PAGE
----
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50% Tax Rate Meets Growing Opposition in UK

The 50 percent tax rate paid by the UK’s highest earners has come under renewed attack by business groups as Chancellor of the Exchequer George Osborne prepares for the nation’s budget later in March.

Chancellor of the Exchequer George Osborne holds Disraeli's original budget box as he leaves 11 Downing Street for Parliament.
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Chancellor of the Exchequer George Osborne holds Disraeli's original budget box as he leaves 11 Downing Street for Parliament.

Pressure is building on Osborne, who will announce his plans for next year’s UK tax system on March 21, to scrap the tax.

A group of small to medium-sized business owners claimed the tax on income earned over £150,000 ($236,000) was “unfair,” “politically motivated” and “puts populist politics before sound economics,” in a letter published on Friday in the Daily Telegraph, the right-wing British broadsheet.

The Chancellor is already examining whether the tax, brought in just two years ago by the Labour government, brings enough into the Treasury to justify the potential downsides if it leads to high earners leaving the country.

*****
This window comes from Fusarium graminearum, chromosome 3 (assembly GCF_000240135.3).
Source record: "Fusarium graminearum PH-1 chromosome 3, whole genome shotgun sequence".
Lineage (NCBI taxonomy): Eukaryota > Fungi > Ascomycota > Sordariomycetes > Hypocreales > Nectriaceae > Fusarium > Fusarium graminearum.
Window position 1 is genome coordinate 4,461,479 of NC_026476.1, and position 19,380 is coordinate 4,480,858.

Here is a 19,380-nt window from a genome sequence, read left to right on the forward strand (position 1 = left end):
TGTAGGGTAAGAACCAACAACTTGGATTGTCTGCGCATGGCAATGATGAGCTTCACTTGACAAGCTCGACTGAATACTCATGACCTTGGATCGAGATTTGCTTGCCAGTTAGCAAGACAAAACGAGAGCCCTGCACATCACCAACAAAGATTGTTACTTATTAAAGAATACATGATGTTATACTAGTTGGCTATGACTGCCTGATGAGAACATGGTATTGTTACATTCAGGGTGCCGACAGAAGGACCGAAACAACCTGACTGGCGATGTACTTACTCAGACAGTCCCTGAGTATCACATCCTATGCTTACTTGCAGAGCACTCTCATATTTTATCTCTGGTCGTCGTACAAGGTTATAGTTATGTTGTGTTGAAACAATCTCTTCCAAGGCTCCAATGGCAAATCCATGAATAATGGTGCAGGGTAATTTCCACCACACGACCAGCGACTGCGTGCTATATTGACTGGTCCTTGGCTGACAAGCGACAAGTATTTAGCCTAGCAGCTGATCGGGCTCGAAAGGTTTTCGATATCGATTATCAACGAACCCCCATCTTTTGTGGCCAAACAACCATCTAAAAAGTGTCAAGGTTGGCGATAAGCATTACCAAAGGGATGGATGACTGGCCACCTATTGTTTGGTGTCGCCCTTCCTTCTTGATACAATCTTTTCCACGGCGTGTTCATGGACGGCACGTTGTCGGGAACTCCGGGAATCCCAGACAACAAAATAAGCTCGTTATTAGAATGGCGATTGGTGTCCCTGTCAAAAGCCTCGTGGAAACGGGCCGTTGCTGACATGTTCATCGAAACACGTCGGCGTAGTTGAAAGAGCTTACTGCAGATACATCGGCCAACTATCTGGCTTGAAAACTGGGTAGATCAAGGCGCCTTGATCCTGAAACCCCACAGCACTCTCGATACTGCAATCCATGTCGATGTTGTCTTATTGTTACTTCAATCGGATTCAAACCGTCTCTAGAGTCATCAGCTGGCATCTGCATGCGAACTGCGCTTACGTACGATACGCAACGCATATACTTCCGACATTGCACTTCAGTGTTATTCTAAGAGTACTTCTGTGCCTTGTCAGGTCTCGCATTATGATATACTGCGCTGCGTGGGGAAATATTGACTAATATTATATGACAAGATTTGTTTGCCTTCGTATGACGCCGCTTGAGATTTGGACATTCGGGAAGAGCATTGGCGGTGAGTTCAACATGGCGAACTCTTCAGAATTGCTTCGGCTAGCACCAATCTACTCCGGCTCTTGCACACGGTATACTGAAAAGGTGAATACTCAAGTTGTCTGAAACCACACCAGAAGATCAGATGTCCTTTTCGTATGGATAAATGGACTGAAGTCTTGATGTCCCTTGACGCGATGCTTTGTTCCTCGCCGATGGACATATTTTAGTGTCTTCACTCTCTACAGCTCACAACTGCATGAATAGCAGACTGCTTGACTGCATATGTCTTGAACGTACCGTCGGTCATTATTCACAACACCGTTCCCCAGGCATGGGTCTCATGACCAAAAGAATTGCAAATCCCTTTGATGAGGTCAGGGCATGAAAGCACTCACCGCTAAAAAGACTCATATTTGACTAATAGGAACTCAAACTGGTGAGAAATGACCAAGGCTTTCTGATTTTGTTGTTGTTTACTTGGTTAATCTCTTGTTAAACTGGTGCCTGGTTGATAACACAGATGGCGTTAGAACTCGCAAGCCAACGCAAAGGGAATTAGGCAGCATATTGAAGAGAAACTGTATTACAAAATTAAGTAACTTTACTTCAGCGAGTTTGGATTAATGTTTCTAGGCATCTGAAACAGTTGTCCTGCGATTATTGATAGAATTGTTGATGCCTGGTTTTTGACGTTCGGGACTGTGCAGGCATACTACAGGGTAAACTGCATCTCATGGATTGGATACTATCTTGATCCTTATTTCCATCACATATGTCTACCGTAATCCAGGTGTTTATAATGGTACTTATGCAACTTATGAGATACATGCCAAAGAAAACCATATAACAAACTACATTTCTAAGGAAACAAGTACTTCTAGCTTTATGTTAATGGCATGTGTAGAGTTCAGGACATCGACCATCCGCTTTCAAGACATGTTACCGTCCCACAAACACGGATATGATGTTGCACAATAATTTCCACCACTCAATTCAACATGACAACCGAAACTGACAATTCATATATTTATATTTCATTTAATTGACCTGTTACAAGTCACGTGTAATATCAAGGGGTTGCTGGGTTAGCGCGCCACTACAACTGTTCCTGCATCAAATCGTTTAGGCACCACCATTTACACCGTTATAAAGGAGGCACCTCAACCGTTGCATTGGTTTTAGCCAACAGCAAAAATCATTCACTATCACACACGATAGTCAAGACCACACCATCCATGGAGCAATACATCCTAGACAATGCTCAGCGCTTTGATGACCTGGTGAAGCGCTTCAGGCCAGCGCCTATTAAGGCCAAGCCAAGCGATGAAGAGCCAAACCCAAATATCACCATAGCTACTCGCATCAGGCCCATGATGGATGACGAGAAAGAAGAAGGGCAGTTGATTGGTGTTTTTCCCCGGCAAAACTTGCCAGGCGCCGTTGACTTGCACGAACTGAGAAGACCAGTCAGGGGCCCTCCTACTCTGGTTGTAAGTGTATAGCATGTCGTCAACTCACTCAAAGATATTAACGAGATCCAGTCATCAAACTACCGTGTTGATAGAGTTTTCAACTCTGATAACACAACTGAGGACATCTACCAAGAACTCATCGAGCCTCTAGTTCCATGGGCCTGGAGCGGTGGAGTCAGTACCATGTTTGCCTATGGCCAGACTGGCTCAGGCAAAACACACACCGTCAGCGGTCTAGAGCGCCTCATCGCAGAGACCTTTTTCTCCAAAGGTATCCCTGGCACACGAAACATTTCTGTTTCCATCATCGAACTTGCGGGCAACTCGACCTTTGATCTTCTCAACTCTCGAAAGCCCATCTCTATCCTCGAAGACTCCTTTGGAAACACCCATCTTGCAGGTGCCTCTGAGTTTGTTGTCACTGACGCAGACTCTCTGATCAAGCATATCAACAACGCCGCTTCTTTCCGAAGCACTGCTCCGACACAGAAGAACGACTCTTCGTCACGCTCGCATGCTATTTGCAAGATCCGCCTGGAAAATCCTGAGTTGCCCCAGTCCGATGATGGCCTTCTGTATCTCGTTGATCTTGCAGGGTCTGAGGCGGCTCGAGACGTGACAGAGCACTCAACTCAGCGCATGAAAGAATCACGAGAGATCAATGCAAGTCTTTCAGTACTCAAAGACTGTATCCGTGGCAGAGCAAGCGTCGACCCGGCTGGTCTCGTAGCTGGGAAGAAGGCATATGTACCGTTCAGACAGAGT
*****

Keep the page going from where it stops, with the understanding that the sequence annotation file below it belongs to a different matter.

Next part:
The Confederation of British Industry has also advised the Chancellor in the past to scrap the tax – although a spokesman for the organization told CNBC.com that the business group is not actively campaigning on it ahead of the current budget. And leading economists have also urged him to get rid of it.

The tax means that 58 pence on every pound earned over £150,000 is taken by tax and national insurance payments. It was introduced by the previous British government following the credit crisis and a backlash against perceived excess risk in London’s banking system.

“This government is trying to get things done. The overall attempt to reduce the size of government and reign in deficits through austerity has been good. The program is not perfect,” David Roche, global strategist, Independent Strategy, told CNBC.

Higher earners are under the spotlight in Europe at the moment. The bank earnings season was dominated by the debate over bankers’ bonuses – and French Presidential candidate Francois Hollande has vowed to tax those who earn more than 1 million euros ($1.32 million) at a rate of 75 percent.